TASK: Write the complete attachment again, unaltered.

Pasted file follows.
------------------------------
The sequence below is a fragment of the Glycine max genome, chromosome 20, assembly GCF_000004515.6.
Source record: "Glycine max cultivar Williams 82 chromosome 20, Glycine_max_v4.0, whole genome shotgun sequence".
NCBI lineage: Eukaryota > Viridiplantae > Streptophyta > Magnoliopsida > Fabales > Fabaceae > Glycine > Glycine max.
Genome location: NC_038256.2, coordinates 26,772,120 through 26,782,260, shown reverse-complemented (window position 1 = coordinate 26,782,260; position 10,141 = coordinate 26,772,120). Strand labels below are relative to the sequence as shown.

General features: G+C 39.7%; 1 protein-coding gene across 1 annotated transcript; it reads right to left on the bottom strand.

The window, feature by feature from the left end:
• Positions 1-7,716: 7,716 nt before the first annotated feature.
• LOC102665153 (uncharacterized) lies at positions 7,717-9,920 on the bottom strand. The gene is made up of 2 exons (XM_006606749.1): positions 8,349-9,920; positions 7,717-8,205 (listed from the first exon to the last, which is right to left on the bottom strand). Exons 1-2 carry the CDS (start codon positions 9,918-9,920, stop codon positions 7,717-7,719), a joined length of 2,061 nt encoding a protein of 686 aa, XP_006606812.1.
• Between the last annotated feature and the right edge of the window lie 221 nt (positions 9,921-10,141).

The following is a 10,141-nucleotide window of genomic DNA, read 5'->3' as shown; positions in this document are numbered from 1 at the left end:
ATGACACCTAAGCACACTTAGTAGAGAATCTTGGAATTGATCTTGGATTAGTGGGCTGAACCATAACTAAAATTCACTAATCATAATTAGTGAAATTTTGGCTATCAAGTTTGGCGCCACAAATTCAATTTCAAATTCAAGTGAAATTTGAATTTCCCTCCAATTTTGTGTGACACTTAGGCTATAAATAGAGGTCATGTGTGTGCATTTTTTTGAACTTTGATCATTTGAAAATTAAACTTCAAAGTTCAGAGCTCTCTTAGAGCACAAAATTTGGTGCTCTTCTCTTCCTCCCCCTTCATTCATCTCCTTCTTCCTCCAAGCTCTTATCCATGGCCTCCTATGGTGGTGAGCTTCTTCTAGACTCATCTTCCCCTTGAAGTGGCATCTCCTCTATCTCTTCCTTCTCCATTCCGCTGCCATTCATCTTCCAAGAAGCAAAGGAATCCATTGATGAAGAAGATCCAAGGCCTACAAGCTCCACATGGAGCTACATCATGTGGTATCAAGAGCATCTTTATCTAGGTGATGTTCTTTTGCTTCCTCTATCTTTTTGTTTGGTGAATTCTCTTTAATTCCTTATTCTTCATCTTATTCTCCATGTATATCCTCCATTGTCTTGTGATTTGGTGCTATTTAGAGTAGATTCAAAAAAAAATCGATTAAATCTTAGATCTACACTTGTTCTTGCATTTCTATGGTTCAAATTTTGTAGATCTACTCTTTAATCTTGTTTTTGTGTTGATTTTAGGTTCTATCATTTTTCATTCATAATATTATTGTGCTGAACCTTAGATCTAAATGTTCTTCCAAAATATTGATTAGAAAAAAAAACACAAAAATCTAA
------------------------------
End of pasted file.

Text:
The sequence below is a fragment of the Glycine max genome, chromosome 20, assembly GCF_000004515.6.
Source record: "Glycine max cultivar Williams 82 chromosome 20, Glycine_max_v4.0, whole genome shotgun sequence".
NCBI lineage: Eukaryota > Viridiplantae > Streptophyta > Magnoliopsida > Fabales > Fabaceae > Glycine > Glycine max.
Genome location: NC_038256.2, coordinates 26,772,120 through 26,782,260, shown reverse-complemented (window position 1 = coordinate 26,782,260; position 10,141 = coordinate 26,772,120). Strand labels below are relative to the sequence as shown.

General features: G+C 39.7%; 1 protein-coding gene across 1 annotated transcript; it reads right to left on the bottom strand.

The window, feature by feature from the left end:
• Positions 1-7,716: 7,716 nt before the first annotated feature.
• LOC102665153 (uncharacterized) lies at positions 7,717-9,920 on the bottom strand. The gene is made up of 2 exons (XM_006606749.1): positions 8,349-9,920; positions 7,717-8,205 (listed from the first exon to the last, which is right to left on the bottom strand). Exons 1-2 carry the CDS (start codon positions 9,918-9,920, stop codon positions 7,717-7,719), a joined length of 2,061 nt encoding a protein of 686 aa, XP_006606812.1.
• Between the last annotated feature and the right edge of the window lie 221 nt (positions 9,921-10,141).

The following is a 10,141-nucleotide window of genomic DNA, read 5'->3' as shown; positions in this document are numbered from 1 at the left end:
ATGACACCTAAGCACACTTAGTAGAGAATCTTGGAATTGATCTTGGATTAGTGGGCTGAACCATAACTAAAATTCACTAATCATAATTAGTGAAATTTTGGCTATCAAGTTTGGCGCCACAAATTCAATTTCAAATTCAAGTGAAATTTGAATTTCCCTCCAATTTTGTGTGACACTTAGGCTATAAATAGAGGTCATGTGTGTGCATTTTTTTGAACTTTGATCATTTGAAAATTAAACTTCAAAGTTCAGAGCTCTCTTAGAGCACAAAATTTGGTGCTCTTCTCTTCCTCCCCCTTCATTCATCTCCTTCTTCCTCCAAGCTCTTATCCATGGCCTCCTATGGTGGTGAGCTTCTTCTAGACTCATCTTCCCCTTGAAGTGGCATCTCCTCTATCTCTTCCTTCTCCATTCCGCTGCCATTCATCTTCCAAGAAGCAAAGGAATCCATTGATGAAGAAGATCCAAGGCCTACAAGCTCCACATGGAGCTACATCATGTGGTATCAAGAGCATCTTTATCTAGGTGATGTTCTTTTGCTTCCTCTATCTTTTTGTTTGGTGAATTCTCTTTAATTCCTTATTCTTCATCTTATTCTCCATGTATATCCTCCATTGTCTTGTGATTTGGTGCTATTTAGAGTAGATTCAAAAAAAAATCGATTAAATCTTAGATCTACACTTGTTCTTGCATTTCTATGGTTCAAATTTTGTAGATCTACTCTTTAATCTTGTTTTTGTGTTGATTTTAGGTTCTATCATTTTTCATTCATAATATTATTGTGCTGAACCTTAGATCTAAATGTTCTTCCAAAATATTGATTAGAAAAAAAAACACAAAAATCTAA